This annotation was written in reference to my paper: “Re-imagining Chang-rae Lee’s Native Speaker through the National Politics of Global Capitalism.” See my abstract here.
Weinbaum, Alys Eve. “Racial Aura: Walter Benjamin and the Work of Art in a Biotechnological Age.” Literature and Medicine. 26.1 (2008): 207-239.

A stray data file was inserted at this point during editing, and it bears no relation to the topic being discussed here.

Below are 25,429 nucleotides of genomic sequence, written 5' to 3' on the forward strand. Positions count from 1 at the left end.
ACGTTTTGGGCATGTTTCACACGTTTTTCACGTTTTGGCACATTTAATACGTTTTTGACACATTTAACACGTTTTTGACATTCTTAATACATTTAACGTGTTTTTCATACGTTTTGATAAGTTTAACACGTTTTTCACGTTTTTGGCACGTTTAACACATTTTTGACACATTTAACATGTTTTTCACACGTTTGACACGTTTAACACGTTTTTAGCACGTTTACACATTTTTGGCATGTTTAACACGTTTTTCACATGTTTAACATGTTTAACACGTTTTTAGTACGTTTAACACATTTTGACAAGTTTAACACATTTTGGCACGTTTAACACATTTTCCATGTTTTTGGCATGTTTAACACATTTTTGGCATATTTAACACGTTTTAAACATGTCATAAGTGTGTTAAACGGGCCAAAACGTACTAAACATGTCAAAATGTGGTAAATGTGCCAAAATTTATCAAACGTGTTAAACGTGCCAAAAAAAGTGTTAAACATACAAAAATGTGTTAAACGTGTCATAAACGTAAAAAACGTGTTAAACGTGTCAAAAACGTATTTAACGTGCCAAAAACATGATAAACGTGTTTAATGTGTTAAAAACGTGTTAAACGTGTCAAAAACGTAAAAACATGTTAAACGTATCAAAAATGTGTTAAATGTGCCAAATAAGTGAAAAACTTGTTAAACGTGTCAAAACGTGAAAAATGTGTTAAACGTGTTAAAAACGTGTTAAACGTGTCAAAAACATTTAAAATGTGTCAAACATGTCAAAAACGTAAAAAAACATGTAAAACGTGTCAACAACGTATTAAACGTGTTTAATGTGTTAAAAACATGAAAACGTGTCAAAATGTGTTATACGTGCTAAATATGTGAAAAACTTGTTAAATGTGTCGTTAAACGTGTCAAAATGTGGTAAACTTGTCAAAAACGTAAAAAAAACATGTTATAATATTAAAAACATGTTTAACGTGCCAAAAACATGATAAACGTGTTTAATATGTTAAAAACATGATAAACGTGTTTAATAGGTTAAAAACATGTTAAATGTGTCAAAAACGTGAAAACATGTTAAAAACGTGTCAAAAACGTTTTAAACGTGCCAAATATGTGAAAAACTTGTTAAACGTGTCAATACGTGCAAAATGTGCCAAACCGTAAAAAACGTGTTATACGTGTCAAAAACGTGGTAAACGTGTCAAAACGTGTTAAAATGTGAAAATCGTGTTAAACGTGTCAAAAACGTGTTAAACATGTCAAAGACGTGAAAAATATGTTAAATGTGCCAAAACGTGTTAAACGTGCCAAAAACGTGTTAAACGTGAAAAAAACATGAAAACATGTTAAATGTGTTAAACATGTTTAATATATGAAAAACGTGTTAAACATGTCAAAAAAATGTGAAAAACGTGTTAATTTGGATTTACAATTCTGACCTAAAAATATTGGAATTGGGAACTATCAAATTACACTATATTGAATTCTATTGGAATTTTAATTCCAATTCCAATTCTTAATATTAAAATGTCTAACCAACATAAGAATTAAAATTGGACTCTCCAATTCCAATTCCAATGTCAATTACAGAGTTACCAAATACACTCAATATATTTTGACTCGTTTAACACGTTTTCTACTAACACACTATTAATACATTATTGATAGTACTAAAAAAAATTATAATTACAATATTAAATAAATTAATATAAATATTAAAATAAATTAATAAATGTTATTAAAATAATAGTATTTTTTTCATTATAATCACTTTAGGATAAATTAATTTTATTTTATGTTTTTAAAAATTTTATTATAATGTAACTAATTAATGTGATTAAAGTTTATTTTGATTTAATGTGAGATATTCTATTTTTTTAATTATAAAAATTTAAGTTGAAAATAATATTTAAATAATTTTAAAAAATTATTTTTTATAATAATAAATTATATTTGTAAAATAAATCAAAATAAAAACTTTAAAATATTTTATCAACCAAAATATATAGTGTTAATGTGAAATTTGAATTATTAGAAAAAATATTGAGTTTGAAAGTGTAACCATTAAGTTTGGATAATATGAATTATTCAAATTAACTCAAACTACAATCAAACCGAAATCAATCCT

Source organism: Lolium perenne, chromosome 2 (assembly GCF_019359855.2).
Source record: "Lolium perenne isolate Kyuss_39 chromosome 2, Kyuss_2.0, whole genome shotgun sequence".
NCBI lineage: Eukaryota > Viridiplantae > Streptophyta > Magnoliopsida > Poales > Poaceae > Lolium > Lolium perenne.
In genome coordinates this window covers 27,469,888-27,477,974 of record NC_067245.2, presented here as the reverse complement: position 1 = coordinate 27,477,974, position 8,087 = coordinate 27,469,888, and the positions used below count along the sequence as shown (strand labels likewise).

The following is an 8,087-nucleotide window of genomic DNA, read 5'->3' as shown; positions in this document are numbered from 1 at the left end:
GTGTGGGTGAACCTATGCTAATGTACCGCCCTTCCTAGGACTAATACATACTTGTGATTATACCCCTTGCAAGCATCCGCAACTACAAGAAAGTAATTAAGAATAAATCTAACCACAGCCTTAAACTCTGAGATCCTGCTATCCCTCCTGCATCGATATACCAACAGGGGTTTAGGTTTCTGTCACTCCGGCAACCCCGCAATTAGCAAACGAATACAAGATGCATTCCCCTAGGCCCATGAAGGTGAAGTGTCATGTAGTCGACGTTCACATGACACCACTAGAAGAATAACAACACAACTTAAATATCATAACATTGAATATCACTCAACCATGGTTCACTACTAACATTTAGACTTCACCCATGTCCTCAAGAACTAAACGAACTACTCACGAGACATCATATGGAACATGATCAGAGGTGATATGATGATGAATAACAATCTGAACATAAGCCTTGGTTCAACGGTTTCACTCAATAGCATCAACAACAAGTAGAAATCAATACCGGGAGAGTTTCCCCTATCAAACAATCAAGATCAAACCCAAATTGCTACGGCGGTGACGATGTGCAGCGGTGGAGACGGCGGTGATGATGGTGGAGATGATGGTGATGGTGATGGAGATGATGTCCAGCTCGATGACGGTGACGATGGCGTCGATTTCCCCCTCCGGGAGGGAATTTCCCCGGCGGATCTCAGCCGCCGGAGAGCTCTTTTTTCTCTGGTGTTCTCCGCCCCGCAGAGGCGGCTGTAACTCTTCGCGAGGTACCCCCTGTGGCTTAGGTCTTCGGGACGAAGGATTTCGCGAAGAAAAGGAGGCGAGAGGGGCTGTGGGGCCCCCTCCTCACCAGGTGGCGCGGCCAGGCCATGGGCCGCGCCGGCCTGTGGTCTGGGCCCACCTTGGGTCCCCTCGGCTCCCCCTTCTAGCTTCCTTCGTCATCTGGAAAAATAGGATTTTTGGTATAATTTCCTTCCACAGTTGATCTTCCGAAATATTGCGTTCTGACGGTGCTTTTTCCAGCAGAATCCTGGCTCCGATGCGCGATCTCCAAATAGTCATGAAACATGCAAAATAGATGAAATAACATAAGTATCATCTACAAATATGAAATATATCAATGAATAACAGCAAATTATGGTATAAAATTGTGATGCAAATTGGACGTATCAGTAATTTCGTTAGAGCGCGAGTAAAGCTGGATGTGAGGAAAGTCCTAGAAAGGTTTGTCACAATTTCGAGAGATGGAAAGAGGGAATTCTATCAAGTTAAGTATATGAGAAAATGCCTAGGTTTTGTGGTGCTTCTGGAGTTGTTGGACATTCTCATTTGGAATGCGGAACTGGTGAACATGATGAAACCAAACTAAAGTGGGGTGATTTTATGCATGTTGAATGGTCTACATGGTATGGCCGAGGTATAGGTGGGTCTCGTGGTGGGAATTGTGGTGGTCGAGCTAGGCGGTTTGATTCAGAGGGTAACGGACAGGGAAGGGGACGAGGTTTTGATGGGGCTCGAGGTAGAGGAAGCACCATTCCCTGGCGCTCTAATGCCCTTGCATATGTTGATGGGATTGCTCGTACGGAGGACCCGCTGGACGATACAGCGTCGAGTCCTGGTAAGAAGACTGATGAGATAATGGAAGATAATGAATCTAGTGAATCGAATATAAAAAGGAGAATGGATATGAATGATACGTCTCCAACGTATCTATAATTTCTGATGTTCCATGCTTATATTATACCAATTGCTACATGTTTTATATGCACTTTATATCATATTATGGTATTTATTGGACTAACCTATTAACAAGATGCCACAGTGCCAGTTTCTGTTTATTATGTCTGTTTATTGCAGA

In this article Weinbaum interrogates the widely held belief that racism can only come to an end once society moves beyond race. She reveals how recent scientific evidence has debunked the fiction of race as biologically inherited and the cause for significant genetic differences. In this respect, Weinbaum discusses how science is used to reinforce the color-blind movement and suggest that we currently inhabit a post-racial moment. Weinbaum, however, calls attention to the inherent paradox regarding scientific evidence that suggests that “race has no genetic basis” and the emergence of biotechnologies that are strongly dependent on the idea of race and participate in its commodification (208). She lists examples such as “recreational genealogy, race-based medicine, and…an arsenal of assisted reproductive technologies, or so-called ARTs” (208). Her discussion of the last category is particularly interesting as she explores how individuals dependent on ARTs selectively choose sperm to produce a desired racial effect in their offspring. In the latter half of her essay Weinbaum considers Benjamin’s discussion of “aura” in his article “The Work of Art in the Age of Mechanical Reproduction.” Benjamin suggests that reproduced works of art lack “aura” or authenticity. Weinbaum relies on this discussion to conceptualize the notion of “racial aura” in which she considers the position of race within our putatively post-race society. Although race is supposedly inauthentic it still haunts our consciousness and the way we perceive the world. This theoretical framework is particularly important to my own analysis of how Chang-rae Lee’s Native Speaker furthers a discussion of the implications of post-race rhetoric.